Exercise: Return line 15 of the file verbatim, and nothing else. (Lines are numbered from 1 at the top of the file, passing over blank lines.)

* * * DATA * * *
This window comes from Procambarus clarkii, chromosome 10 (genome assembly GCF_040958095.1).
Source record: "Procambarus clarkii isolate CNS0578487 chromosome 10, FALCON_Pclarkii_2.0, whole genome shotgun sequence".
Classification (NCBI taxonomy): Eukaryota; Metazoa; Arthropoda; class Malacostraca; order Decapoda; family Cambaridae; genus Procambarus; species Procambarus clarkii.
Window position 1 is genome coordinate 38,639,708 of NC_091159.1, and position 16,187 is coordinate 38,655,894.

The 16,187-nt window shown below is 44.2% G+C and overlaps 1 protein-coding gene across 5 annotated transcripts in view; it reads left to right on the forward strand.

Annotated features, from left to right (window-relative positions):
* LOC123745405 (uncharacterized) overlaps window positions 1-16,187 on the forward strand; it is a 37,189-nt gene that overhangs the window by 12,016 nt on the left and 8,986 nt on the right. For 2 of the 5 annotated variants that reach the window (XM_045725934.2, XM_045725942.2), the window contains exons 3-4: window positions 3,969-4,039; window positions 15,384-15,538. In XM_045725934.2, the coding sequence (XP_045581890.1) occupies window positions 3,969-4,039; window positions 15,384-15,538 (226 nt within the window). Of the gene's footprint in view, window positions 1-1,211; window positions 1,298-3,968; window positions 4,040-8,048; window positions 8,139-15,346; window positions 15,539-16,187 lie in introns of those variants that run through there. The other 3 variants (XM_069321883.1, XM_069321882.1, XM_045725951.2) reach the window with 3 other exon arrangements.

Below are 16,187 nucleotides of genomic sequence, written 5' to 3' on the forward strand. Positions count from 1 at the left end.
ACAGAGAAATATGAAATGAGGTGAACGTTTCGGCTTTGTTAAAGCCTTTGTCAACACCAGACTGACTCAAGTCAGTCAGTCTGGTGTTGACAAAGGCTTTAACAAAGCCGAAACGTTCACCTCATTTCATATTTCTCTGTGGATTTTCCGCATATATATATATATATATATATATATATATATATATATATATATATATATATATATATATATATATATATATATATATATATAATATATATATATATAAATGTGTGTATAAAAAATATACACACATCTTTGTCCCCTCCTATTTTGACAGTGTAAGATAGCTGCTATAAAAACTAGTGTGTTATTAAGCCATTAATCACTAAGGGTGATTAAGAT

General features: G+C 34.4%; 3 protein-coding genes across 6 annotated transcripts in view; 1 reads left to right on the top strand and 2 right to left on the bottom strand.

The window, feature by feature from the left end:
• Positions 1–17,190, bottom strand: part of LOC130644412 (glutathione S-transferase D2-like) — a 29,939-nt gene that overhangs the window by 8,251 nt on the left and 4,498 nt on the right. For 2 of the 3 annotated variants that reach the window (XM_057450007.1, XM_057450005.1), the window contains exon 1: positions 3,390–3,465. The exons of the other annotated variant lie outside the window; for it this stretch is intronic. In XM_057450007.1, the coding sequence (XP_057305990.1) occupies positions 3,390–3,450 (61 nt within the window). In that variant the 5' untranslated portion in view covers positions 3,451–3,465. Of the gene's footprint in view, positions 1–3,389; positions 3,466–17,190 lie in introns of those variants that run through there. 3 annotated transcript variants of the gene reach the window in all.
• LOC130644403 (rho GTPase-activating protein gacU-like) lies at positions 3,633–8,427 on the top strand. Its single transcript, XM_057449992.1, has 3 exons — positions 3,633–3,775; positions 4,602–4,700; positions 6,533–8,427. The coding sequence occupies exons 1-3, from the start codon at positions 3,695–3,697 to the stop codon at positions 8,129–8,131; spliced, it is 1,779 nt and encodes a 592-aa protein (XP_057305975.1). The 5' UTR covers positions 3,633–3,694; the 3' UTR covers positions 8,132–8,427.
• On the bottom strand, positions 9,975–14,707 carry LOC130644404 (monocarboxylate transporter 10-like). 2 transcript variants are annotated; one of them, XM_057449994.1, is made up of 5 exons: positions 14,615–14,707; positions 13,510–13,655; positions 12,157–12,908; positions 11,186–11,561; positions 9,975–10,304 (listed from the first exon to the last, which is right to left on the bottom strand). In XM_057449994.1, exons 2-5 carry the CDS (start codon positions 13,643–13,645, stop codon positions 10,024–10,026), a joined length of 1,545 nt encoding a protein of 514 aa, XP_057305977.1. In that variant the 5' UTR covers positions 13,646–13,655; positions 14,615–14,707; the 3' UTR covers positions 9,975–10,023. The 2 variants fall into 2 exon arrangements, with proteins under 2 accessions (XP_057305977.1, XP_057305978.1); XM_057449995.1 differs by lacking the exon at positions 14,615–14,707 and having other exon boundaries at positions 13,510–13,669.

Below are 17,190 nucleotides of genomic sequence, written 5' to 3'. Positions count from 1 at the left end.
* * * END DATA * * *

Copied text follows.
Below are 17,190 nucleotides of genomic sequence, written 5' to 3'. Positions count from 1 at the left end.